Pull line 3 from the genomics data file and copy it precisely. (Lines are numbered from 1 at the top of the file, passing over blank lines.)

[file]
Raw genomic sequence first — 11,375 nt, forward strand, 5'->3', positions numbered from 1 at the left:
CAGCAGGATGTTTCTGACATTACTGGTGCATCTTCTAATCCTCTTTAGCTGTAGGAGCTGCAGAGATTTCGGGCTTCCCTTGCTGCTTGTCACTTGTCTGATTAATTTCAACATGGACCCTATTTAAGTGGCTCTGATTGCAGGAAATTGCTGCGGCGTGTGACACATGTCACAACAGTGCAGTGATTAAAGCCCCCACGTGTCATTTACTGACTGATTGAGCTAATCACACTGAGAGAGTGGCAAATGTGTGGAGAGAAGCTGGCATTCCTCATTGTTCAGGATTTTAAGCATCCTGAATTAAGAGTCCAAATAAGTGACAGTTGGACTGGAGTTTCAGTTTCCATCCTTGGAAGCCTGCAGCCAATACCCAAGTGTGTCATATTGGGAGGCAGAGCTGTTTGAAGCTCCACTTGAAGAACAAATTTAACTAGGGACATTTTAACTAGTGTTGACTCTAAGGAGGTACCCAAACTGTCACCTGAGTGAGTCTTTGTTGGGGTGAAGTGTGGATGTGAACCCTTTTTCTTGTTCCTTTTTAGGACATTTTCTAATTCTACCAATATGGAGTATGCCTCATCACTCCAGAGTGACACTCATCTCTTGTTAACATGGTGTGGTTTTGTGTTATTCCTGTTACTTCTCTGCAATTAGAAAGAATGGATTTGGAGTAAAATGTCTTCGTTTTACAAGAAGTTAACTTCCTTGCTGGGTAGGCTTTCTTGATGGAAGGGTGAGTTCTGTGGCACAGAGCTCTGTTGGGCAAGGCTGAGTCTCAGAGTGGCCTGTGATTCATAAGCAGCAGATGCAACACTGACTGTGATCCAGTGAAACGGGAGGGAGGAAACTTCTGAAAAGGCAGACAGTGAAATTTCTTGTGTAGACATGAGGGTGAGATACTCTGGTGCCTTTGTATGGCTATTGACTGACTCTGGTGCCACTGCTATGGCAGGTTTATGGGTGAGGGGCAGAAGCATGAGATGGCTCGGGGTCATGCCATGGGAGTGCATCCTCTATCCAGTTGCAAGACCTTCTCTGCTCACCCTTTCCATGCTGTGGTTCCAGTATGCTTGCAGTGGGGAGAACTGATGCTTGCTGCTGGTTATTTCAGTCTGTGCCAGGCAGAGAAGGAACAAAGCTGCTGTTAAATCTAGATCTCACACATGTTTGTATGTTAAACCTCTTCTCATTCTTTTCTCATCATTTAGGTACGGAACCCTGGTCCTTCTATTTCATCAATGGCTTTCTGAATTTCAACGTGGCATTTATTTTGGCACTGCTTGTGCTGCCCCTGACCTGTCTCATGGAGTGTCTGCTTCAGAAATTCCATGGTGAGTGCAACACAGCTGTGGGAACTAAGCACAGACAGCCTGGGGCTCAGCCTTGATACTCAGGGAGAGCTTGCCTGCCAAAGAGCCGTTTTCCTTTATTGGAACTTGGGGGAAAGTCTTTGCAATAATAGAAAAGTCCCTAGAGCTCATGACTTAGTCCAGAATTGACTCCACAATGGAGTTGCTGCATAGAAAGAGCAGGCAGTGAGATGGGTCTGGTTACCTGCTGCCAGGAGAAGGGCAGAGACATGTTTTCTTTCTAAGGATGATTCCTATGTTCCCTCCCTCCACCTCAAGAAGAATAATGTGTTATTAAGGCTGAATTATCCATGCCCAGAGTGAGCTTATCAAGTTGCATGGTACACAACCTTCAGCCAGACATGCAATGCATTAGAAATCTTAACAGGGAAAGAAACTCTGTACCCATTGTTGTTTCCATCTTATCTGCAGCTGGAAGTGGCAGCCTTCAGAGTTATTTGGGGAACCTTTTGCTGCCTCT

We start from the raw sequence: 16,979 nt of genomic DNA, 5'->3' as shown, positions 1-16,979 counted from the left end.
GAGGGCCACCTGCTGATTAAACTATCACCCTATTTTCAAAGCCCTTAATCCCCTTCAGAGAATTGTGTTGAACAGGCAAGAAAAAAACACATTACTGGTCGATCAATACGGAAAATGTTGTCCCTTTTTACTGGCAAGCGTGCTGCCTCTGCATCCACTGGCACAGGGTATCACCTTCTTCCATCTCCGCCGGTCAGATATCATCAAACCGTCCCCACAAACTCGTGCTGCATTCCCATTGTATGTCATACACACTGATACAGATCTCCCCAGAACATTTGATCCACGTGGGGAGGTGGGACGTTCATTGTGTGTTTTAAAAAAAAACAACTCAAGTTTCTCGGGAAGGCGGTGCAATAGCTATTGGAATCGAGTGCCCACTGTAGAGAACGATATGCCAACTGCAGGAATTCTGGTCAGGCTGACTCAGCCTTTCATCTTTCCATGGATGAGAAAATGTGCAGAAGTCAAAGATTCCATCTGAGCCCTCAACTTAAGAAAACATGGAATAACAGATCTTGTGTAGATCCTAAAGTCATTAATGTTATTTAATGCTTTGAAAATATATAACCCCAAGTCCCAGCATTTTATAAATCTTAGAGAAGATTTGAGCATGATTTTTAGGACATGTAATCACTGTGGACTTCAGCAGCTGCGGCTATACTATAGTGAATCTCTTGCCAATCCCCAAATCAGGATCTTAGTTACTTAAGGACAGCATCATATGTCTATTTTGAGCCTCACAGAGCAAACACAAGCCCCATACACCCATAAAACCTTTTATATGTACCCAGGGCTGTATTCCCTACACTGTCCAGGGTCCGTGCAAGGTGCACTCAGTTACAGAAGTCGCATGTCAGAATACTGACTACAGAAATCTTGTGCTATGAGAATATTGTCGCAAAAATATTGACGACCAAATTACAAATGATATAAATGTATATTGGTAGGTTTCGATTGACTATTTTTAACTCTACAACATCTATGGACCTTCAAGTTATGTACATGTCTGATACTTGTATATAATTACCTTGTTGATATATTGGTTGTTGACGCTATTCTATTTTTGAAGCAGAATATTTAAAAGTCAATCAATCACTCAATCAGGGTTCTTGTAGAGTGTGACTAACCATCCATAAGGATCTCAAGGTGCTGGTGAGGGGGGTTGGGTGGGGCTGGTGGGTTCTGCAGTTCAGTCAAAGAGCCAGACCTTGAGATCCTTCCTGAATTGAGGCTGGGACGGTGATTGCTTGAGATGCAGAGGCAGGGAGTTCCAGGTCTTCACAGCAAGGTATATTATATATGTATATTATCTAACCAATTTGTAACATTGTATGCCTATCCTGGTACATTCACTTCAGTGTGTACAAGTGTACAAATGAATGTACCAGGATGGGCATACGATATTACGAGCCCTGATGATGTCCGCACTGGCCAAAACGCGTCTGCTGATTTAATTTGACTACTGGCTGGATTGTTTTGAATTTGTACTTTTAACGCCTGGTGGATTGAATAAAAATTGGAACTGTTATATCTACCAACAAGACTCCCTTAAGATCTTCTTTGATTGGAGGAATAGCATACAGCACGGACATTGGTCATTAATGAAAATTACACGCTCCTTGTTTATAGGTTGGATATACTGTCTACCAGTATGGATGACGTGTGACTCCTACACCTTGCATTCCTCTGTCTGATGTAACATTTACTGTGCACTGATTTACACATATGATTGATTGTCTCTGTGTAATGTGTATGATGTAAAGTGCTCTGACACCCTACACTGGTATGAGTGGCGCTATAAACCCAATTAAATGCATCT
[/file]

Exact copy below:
We start from the raw sequence: 16,979 nt of genomic DNA, 5'->3' as shown, positions 1-16,979 counted from the left end.